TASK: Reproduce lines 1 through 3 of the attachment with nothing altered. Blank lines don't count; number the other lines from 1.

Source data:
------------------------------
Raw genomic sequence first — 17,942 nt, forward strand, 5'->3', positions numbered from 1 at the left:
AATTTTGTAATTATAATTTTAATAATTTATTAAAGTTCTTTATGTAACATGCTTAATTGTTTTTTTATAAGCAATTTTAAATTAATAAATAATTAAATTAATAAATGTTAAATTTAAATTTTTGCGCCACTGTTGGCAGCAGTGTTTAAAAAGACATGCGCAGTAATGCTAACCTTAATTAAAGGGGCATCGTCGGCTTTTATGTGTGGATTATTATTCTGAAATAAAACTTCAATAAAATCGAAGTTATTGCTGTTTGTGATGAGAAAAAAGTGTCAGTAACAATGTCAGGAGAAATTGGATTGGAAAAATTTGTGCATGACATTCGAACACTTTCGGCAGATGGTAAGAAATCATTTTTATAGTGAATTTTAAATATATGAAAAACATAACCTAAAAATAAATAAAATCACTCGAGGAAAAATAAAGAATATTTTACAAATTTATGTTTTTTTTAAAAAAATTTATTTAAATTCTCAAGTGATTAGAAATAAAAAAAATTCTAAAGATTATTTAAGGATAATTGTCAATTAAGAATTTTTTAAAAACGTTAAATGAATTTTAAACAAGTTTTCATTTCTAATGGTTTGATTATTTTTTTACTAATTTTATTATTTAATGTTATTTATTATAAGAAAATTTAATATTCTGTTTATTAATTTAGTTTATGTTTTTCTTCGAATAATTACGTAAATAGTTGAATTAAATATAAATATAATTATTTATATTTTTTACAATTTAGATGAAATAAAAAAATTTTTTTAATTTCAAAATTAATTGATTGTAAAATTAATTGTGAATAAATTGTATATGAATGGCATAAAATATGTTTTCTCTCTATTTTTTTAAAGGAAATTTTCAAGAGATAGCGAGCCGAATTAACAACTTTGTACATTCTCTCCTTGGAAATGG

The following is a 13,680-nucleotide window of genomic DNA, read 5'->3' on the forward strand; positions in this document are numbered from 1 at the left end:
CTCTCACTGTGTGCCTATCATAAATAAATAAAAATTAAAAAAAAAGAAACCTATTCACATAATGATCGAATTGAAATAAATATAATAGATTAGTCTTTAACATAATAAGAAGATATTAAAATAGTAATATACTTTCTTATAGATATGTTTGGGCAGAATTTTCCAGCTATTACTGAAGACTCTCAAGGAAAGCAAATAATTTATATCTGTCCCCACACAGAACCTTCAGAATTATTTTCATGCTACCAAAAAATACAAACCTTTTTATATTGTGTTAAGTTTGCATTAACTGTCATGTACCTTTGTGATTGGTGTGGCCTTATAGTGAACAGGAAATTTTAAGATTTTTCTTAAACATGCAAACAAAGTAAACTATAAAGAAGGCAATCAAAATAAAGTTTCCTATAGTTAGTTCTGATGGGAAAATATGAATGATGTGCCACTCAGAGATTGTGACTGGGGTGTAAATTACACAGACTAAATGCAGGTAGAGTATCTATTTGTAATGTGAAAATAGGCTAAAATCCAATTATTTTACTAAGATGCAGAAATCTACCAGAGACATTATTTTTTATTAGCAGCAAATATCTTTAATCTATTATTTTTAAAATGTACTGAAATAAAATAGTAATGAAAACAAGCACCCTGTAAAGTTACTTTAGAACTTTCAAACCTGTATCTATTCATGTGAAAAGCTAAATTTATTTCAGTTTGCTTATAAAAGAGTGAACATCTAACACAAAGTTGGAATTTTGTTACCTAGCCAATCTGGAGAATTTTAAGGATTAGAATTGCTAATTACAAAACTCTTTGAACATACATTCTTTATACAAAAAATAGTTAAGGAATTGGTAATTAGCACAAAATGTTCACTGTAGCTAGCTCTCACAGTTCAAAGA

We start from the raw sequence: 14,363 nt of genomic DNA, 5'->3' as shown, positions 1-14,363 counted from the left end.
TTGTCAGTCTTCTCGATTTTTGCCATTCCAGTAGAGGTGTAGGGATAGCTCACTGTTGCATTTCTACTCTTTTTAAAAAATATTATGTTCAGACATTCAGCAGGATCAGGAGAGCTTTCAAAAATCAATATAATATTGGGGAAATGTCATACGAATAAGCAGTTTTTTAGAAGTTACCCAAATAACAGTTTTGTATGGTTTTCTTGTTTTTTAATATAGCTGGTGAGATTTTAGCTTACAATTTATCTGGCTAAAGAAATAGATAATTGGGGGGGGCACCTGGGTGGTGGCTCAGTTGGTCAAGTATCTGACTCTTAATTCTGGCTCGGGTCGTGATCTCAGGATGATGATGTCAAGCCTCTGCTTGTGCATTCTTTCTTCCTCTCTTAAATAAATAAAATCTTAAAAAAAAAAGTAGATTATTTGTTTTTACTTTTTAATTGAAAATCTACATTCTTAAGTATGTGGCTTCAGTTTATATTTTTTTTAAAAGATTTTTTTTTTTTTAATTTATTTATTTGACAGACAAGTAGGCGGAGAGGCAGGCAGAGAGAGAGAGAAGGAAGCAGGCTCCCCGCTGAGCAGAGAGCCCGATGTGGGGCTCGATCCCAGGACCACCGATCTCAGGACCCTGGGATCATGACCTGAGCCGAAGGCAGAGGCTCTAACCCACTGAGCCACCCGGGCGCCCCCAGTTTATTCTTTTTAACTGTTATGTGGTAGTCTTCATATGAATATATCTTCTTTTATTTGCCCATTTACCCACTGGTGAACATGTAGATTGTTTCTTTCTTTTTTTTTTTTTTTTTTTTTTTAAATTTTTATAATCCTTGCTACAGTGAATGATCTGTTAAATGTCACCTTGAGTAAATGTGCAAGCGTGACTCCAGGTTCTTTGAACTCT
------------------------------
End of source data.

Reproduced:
Raw genomic sequence first — 17,942 nt, forward strand, 5'->3', positions numbered from 1 at the left:
AATTTTGTAATTATAATTTTAATAATTTATTAAAGTTCTTTATGTAACATGCTTAATTGTTTTTTTATAAGCAATTTTAAATTAATAAATAATTAAATTAATAAATGTTAAATTTAAATTTTTGCGCCACTGTTGGCAGCAGTGTTTAAAAAGACATGCGCAGTAATGCTAACCTTAATTAAAGGGGCATCGTCGGCTTTTATGTGTGGATTATTATTCTGAAATAAAACTTCAATAAAATCGAAGTTATTGCTGTTTGTGATGAGAAAAAAGTGTCAGTAACAATGTCAGGAGAAATTGGATTGGAAAAATTTGTGCATGACATTCGAACACTTTCGGCAGATGGTAAGAAATCATTTTTATAGTGAATTTTAAATATATGAAAAACATAACCTAAAAATAAATAAAATCACTCGAGGAAAAATAAAGAATATTTTACAAATTTATGTTTTTTTTAAAAAAATTTATTTAAATTCTCAAGTGATTAGAAATAAAAAAAATTCTAAAGATTATTTAAGGATAATTGTCAATTAAGAATTTTTTAAAAACGTTAAATGAATTTTAAACAAGTTTTCATTTCTAATGGTTTGATTATTTTTTTACTAATTTTATTATTTAATGTTATTTATTATAAGAAAATTTAATATTCTGTTTATTAATTTAGTTTATGTTTTTCTTCGAATAATTACGTAAATAGTTGAATTAAATATAAATATAATTATTTATATTTTTTACAATTTAGATGAAATAAAAAAATTTTTTTAATTTCAAAATTAATTGATTGTAAAATTAATTGTGAATAAATTGTATATGAATGGCATAAAATATGTTTTCTCTCTATTTTTTTAAAGGAAATTTTCAAGAGATAGCGAGCCGAATTAACAACTTTGTACATTCTCTCCTTGGAAATGG

The following is a 13,680-nucleotide window of genomic DNA, read 5'->3' on the forward strand; positions in this document are numbered from 1 at the left end: